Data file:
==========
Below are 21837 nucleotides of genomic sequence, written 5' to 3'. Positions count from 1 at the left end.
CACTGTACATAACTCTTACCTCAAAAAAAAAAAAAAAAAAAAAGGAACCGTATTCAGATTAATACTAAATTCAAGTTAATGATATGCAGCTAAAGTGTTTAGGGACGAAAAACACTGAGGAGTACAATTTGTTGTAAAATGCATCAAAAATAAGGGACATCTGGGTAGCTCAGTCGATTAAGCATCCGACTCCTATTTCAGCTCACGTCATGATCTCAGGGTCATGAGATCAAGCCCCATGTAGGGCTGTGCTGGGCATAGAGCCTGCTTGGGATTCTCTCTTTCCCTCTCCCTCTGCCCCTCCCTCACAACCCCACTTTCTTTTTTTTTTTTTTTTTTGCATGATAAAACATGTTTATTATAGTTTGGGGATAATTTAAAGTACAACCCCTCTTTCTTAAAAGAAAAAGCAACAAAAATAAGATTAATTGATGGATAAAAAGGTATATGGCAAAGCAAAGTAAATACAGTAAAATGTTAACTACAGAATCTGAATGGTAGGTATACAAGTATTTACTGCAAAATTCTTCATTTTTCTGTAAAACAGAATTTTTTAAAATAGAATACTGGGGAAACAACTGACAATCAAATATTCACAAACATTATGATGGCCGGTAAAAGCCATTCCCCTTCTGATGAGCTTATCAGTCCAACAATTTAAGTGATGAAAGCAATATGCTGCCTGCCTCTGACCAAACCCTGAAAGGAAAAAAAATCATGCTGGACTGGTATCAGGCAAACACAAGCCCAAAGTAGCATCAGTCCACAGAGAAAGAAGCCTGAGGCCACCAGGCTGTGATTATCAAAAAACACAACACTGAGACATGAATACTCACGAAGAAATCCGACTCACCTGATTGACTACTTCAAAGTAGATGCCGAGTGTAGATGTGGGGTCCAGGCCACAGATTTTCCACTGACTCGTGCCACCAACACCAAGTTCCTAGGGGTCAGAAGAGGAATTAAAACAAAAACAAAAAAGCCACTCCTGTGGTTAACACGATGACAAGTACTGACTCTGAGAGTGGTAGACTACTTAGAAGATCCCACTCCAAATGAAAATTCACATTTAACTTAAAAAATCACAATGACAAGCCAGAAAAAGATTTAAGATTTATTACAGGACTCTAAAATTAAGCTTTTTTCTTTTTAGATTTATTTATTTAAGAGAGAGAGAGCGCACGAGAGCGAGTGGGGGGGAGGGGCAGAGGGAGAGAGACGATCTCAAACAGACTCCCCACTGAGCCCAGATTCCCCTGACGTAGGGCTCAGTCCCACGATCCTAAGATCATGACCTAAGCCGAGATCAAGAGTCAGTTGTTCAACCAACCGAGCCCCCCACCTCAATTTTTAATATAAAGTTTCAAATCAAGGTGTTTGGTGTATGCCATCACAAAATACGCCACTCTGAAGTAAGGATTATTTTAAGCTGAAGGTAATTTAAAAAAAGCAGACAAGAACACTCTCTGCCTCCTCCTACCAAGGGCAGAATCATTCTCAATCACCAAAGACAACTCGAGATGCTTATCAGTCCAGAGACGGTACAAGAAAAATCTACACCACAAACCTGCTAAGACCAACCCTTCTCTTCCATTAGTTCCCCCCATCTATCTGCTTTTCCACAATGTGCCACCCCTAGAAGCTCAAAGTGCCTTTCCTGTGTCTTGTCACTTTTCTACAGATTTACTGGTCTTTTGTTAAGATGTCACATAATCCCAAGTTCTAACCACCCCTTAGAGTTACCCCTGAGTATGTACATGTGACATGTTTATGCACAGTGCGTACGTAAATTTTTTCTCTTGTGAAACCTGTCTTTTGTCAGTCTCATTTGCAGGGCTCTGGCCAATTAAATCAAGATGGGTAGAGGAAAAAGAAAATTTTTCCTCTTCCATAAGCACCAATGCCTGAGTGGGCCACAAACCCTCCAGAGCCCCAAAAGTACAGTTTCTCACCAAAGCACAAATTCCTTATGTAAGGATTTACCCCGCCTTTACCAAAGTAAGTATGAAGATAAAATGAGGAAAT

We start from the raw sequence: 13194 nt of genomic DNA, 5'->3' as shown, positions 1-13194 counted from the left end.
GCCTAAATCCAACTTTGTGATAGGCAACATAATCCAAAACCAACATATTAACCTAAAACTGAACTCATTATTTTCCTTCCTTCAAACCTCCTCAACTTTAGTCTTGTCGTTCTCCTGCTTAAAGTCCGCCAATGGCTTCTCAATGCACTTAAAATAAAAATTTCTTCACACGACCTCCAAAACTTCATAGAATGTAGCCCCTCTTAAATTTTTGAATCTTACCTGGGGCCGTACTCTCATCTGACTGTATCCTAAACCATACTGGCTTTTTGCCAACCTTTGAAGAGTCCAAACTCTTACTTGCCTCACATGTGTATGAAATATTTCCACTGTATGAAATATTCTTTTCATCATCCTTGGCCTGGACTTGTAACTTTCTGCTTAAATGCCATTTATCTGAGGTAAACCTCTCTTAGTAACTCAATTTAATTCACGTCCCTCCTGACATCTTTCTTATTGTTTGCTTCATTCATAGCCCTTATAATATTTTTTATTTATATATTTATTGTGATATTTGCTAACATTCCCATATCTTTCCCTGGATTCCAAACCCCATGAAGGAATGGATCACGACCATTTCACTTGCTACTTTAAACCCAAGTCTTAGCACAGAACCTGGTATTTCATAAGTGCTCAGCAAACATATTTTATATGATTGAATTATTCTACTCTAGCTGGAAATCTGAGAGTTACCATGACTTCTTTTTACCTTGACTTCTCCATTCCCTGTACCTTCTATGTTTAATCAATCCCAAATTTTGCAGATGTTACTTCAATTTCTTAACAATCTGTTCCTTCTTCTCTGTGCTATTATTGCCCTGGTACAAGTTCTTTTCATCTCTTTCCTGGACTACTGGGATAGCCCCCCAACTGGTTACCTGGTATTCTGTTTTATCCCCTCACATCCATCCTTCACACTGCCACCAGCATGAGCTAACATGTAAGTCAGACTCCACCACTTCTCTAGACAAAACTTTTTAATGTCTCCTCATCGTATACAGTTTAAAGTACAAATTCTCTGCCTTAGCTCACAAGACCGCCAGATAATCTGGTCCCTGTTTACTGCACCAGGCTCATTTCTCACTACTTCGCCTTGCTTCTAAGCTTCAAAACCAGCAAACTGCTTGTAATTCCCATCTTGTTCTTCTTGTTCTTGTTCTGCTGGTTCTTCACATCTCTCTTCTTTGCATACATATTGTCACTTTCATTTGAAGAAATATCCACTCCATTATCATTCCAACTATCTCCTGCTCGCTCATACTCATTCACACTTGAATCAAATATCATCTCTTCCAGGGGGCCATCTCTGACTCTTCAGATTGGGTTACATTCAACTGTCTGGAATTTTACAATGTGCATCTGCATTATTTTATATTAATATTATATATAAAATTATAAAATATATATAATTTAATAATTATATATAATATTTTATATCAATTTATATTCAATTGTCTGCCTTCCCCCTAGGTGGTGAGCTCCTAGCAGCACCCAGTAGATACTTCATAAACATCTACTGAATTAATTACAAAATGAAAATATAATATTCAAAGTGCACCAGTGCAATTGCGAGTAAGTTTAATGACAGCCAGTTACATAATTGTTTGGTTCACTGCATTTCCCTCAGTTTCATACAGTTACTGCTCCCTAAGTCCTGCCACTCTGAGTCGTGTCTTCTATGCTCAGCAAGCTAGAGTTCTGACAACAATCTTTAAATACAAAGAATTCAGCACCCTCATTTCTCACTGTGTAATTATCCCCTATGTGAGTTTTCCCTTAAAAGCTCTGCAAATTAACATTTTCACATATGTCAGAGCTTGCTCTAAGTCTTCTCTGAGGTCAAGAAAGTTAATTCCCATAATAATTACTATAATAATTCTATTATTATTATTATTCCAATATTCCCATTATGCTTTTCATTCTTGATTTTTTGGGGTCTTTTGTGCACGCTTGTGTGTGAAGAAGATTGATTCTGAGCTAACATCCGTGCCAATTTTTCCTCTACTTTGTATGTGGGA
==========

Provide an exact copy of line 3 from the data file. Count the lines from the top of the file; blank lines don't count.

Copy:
We start from the raw sequence: 13194 nt of genomic DNA, 5'->3' as shown, positions 1-13194 counted from the left end.